Sadtu congratulates successful matrics

2010-01-07 10:44

THE South African Democratic Teachers’ Union (Sadtu) today

congratulated successful matrics, their families, teachers and the

examiners.

“Those who did not make it this time should not give up, and we

expect the education department to support their efforts to re-write,” said

Sadtu president Thobile Ntola in a statement.

Overall the results still reflected the two economies – pupils from

the working class and poor communities still experienced problems, clearly

reflecting the informal and formal economies, Ntola said.

“Sadtu welcomes the prompt release of the 2009 matric results, and

that systems are now embedded both to prevent irregularities and to benchmark

standards.

“The fact that the irregularities in Mpumalanga were quickly picked

up is encouraging,” said Ntola, adding that Sadtu fully supported the actions of

the exam quality assurance body, Umalusi, in conducting full investigations in

the affected areas.

This was necessary to preserve the integrity of the exam results

which was in the interests of pupils, said Ntola. “The evidence is that the

irregularities in Mpumalanga stem mostly from fly-by-night private schools

providing a market for exam papers provided by corrupt or lax officials. This

clearly points to a need for greater regulation of this sector.”

Ntola said Basic Education Minister Angie Motshekga had acted

resolutely in stripping the province of its powers to run exams.

“In the light of repeated problems in Mpumalanga’s education

department, we also call for an independent commission of enquiry. We strongly

urge legislators and education portfolio committees to call education department

heads to account for education delivery in their provinces,” he said.

Similarly, circuit managers and district officials should take

responsibility for poor performance in their districts.

The union also called on its members, school by school, to analyse

the failures and successes in their own institutions and draw up plans to

address the problems.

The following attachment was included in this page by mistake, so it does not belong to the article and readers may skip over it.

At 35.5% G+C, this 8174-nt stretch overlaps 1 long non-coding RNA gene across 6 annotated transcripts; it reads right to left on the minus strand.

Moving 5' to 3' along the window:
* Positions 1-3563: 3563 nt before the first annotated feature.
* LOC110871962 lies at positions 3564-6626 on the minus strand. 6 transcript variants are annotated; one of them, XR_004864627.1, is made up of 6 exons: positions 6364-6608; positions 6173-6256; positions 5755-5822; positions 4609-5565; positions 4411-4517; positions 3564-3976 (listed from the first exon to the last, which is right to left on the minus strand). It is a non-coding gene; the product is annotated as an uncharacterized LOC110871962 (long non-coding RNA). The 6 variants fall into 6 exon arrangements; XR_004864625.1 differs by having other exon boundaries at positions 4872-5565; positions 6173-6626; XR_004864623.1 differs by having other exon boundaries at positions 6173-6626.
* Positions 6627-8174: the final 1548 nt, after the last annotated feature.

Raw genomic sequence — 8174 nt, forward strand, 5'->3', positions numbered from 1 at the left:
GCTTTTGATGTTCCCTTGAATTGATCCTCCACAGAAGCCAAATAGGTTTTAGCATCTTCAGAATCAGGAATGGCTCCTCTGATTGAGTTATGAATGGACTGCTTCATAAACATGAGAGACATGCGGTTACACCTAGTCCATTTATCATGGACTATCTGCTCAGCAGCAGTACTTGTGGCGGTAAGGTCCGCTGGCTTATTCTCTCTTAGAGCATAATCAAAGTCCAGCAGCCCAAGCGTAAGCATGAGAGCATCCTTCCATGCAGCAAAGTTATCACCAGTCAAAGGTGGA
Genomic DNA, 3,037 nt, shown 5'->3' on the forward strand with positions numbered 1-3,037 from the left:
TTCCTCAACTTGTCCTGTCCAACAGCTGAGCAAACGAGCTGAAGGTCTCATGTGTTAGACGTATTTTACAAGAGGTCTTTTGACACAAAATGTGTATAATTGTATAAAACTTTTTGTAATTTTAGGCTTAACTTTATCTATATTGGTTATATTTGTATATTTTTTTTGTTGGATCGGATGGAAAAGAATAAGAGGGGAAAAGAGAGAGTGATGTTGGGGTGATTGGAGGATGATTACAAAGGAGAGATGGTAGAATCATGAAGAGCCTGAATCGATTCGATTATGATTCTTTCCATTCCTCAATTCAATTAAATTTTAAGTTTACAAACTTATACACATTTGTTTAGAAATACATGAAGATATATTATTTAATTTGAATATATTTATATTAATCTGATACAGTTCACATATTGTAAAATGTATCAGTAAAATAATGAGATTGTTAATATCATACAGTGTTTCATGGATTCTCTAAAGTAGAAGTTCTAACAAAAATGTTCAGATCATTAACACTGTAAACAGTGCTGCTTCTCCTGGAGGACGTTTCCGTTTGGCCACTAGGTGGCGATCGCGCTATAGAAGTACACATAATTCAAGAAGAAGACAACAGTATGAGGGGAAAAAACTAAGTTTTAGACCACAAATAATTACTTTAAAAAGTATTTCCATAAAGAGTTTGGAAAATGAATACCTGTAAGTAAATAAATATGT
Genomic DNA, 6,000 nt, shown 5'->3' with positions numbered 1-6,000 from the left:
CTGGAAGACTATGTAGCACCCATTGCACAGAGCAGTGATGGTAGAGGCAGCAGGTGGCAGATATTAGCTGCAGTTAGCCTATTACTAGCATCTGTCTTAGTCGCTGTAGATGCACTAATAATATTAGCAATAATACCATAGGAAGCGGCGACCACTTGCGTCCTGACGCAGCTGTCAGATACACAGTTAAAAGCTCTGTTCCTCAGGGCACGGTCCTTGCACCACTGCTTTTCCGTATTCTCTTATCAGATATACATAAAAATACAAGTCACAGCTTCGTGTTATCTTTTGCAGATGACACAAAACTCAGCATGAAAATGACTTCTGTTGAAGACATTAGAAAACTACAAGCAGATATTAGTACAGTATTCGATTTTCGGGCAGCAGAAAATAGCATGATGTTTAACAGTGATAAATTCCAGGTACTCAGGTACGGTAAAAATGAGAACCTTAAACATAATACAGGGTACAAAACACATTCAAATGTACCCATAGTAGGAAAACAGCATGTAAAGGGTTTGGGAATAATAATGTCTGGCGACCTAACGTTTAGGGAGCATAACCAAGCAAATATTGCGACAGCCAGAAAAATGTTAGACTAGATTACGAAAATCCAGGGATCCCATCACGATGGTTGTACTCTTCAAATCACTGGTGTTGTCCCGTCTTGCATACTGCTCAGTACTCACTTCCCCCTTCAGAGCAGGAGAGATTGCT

Ntola said Sadtu was encouraged that 552?000 pupils wrote the

matric examinations last year, compared to 533?000 in 2008. However, he said:

“The pass rate of 60.6%, down from 62.5% last year, gives grounds for serious

concern.”

While KwaZulu-Natal experienced an increase in the number of pupils

who passed, the other provinces saw a decline.

“Sadtu believes that the additional Saturday school programmes

implemented by the union in KwaZulu-Natal made a contribution,” he said.

Issues of historical disadvantage and poverty associated with race,

class and the rural-urban divide, as well as uneven support and poor management,

especially in some districts and provinces, were crucial.

“For those who wrote and failed – a third or some 217?000 this year

– what provision is there to support them in re-writing?” the statement

questioned.

University exemptions stood at 32% of passes. There was a small

increase in absolute numbers to 109?697, from 107?462 last year.

Ntola said: “For those students from poor communities who passed

and achieved endorsements, much more needs to be done to assist access to

tertiary and higher education institutions.

“For school-leavers who will not go to university, the development

of the FET [further education training] sector and skills development

opportunities in industry become vital, especially in this period of high

unemployment.”

Ntola added it was essential that the department and its

researchers provide deeper analysis into the results, so that education

stakeholders could learn from the problems faced last year.


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